Tag Archives: food

400 Million Lives Saved

Yorkshire_pigs_at_animal_sanctuaryI’m writing to share a huge success story. A larger success than I ever imagined. Last year, 400 million fewer animals were killed in the U.S. than in 2007. That’s more lives saved in America than there are American citizens.

As a vegan I would love to take credit. But it’s not just vegans and vegetarians; in fact it’s not even mostly us. Most of those lives were spared by people who are simply eating less meat. It’s a known trend that as societies get wealthier they demand more animal products, but that trend is being reversed in the U.S.
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Food Politics

I almost said that I’m expanding my focus with this article, since I usually write about animal rights. But really I’m narrowing my focus to one particular animal: the human animal.

I’m used to boycotting foods that cause harm to non-human animals. These include all animal products, and lately I’ve started being careful to avoid palm oil unless it’s certified rainforest-safe. Palm oil is often grown in a way that destroys orangutan habitat. I’ve recently become aware of how harmful the banana industry can be to its workers and it’s gotten me thinking about human exploitation in our food system.

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Shark fin syndrome

Today’s post was inspired by a panel at Pantheacon two weeks ago, Gods and Radicals. I recommend reading the ‘zine after you finish with this post. During the discussion (in a tiny room meant for 25 and upwards of 75 were trying to take part), I found myself thinking of ideas to expand on for this blog. Eventually I decided to write out a pet theory I’ve had for several years.

If you are not familiar with the food, shark fin soup is a delicacy thought to have originated in China over 1,000 years ago. It was a delicacy found at special events such as weddings. Now it has become a more common dish, often found at business lunches as a sign of prosperity. In order to sate the demand for shark fins there is now a booming business of finning: cutting off the dorsal fins of sharks and throwing them overboard. Without this fin, sharks are unable to move, sink to the ocean floor, and die.

[youtube https://www.youtube.com/watch?v=mO7hvOtYnck&w=560&h=315]

When I was younger my dream was to be a marine biologist. Sharks were one of my favorite aquatic life forms. Now they are a commodity. This is problematic on multiple levels. First, as apex predators, sharks serve a vital role in their ecosystems. (I’m not going to be going into details of that here but if you’re interested in learning more I highly recommend the book Where the Wild Things Were.) Second, and what led to my naming of shark fin syndrome, is the waste. The fin is not the only part of the animal which has been considered edible. I imagine that at least part of the reason why the fin was originally made into soup was to minimize the amount of leftover shark after it has been consumed. Instead of respecting the animal, and the hunt, now it’s simply another commodity. And who’s to care about dead sharks or decimating the cycle of life in the oceans? Sharks may not be the prettiest animal in the ocean and have the man-eater reputation thanks to Jaws. But that does not make them unnecessary, or only valuable by what prestige they can bring to humans.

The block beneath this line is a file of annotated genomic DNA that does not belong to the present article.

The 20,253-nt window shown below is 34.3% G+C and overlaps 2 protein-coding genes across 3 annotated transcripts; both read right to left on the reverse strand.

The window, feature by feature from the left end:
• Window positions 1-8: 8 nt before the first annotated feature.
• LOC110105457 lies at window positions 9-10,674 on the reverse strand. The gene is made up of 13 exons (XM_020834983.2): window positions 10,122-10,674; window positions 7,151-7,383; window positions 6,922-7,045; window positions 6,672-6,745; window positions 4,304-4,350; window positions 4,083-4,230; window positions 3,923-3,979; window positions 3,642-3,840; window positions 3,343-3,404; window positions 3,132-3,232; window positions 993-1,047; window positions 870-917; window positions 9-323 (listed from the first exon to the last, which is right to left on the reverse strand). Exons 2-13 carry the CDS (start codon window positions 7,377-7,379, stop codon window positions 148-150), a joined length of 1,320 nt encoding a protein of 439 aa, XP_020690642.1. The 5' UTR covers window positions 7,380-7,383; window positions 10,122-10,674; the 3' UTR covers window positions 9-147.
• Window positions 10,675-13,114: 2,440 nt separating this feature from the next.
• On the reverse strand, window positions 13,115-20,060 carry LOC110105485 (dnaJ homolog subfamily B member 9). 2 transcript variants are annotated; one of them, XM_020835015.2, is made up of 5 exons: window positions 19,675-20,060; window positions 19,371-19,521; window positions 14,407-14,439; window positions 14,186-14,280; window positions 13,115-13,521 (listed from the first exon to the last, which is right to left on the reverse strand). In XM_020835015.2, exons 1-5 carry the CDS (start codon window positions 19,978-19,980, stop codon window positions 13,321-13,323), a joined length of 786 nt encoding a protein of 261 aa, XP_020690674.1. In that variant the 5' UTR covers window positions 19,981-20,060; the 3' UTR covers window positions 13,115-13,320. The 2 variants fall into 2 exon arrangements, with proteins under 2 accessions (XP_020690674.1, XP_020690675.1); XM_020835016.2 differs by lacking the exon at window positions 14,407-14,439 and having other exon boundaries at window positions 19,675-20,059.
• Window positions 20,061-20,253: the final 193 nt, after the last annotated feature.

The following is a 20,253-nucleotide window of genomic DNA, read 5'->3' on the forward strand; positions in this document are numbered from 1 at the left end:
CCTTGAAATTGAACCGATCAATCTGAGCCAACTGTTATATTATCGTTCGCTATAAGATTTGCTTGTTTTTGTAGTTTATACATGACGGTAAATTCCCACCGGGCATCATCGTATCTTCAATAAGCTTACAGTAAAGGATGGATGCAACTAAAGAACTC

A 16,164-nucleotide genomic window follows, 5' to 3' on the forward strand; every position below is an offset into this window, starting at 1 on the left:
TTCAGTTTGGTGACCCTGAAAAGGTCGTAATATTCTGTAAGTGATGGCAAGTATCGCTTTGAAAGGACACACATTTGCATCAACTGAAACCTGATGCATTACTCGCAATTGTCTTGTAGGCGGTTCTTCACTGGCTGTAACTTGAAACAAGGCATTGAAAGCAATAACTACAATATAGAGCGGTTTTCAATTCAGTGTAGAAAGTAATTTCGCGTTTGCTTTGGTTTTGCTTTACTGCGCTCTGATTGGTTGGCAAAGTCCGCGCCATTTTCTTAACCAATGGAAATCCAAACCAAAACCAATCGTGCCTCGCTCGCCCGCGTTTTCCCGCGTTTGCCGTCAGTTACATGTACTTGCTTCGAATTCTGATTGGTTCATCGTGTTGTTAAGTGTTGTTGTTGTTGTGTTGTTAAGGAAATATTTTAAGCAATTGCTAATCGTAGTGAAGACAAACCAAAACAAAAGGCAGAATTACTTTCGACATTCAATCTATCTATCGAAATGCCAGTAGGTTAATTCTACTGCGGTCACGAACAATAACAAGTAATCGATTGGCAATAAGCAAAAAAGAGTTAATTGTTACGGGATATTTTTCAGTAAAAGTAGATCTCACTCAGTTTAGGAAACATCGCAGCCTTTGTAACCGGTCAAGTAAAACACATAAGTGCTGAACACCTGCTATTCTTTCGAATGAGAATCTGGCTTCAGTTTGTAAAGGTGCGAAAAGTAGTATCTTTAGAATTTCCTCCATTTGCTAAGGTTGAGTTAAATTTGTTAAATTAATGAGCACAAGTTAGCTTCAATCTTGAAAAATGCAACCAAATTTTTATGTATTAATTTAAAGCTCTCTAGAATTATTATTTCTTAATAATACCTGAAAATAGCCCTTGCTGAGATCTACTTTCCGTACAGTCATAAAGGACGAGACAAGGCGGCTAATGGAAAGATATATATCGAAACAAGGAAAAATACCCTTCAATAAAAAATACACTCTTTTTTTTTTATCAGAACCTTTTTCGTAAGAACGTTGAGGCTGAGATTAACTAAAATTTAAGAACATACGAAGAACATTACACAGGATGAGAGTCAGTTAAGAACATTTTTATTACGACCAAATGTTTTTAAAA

I see this kind of thinking rampant in our cultures. With foods, it’s the wanting of specific cuts of meat, or latching on to a “super food” billed as a panacea when other, more common fare can have the same benefit but does not have a good PR department behind it. While my syndrome applies to things where we want a small amount of something while ignoring the totality, I think it applies well to other aspects of our society. Our overculture teaches us that if we want it and can put out the money for it, we should just be able to have it without consequence. If we want cheap goods, we have a right to them, along with overseas slave labor to make it and people receiving below-poverty level wages to sell them to us. Cheap food? Sure! Complete with migrant workers to pick it, monoculture grains (corn, wheat, and soy primarily) genetically engineered to withstand synthetic fertilizers and pesticides hosed over them and made stronger every year because the bugs feeding on them quickly become resistant, and causing the food which does come to our plate depleted of nutrients. Diamond jewelry or rare earth metals? War in African countries. A full wardrobe? Sweatshops in Bangladesh collapsing and killing workers.